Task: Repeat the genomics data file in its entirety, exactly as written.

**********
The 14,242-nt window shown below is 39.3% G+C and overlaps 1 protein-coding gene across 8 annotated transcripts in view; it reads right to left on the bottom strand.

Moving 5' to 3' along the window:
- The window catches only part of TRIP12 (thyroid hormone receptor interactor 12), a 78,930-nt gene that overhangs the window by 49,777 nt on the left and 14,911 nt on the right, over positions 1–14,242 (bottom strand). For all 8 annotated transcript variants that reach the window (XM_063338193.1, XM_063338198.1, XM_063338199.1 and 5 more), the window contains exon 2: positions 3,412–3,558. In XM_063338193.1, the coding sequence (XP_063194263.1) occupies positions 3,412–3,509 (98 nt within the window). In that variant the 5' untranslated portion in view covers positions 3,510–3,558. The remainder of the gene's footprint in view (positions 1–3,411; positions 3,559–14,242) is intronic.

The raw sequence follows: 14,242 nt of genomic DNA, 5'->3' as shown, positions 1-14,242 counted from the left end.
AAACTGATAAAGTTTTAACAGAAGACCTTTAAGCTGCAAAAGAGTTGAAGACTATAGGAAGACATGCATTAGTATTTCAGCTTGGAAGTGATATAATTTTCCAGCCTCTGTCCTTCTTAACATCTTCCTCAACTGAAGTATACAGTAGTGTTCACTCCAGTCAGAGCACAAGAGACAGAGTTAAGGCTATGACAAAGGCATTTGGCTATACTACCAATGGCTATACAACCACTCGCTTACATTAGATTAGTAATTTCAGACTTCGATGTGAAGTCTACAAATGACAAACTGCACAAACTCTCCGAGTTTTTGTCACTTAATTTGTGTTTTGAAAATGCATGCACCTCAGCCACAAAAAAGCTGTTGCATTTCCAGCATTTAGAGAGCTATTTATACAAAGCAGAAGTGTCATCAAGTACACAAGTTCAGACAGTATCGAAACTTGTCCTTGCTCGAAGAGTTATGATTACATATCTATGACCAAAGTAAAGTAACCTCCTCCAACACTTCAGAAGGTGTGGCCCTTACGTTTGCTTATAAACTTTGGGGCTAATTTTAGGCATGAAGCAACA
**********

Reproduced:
The 14,242-nt window shown below is 39.3% G+C and overlaps 1 protein-coding gene across 8 annotated transcripts in view; it reads right to left on the bottom strand.

Moving 5' to 3' along the window:
- The window catches only part of TRIP12 (thyroid hormone receptor interactor 12), a 78,930-nt gene that overhangs the window by 49,777 nt on the left and 14,911 nt on the right, over positions 1–14,242 (bottom strand). For all 8 annotated transcript variants that reach the window (XM_063338193.1, XM_063338198.1, XM_063338199.1 and 5 more), the window contains exon 2: positions 3,412–3,558. In XM_063338193.1, the coding sequence (XP_063194263.1) occupies positions 3,412–3,509 (98 nt within the window). In that variant the 5' untranslated portion in view covers positions 3,510–3,558. The remainder of the gene's footprint in view (positions 1–3,411; positions 3,559–14,242) is intronic.

The raw sequence follows: 14,242 nt of genomic DNA, 5'->3' as shown, positions 1-14,242 counted from the left end.
AAACTGATAAAGTTTTAACAGAAGACCTTTAAGCTGCAAAAGAGTTGAAGACTATAGGAAGACATGCATTAGTATTTCAGCTTGGAAGTGATATAATTTTCCAGCCTCTGTCCTTCTTAACATCTTCCTCAACTGAAGTATACAGTAGTGTTCACTCCAGTCAGAGCACAAGAGACAGAGTTAAGGCTATGACAAAGGCATTTGGCTATACTACCAATGGCTATACAACCACTCGCTTACATTAGATTAGTAATTTCAGACTTCGATGTGAAGTCTACAAATGACAAACTGCACAAACTCTCCGAGTTTTTGTCACTTAATTTGTGTTTTGAAAATGCATGCACCTCAGCCACAAAAAAGCTGTTGCATTTCCAGCATTTAGAGAGCTATTTATACAAAGCAGAAGTGTCATCAAGTACACAAGTTCAGACAGTATCGAAACTTGTCCTTGCTCGAAGAGTTATGATTACATATCTATGACCAAAGTAAAGTAACCTCCTCCAACACTTCAGAAGGTGTGGCCCTTACGTTTGCTTATAAACTTTGGGGCTAATTTTAGGCATGAAGCAACA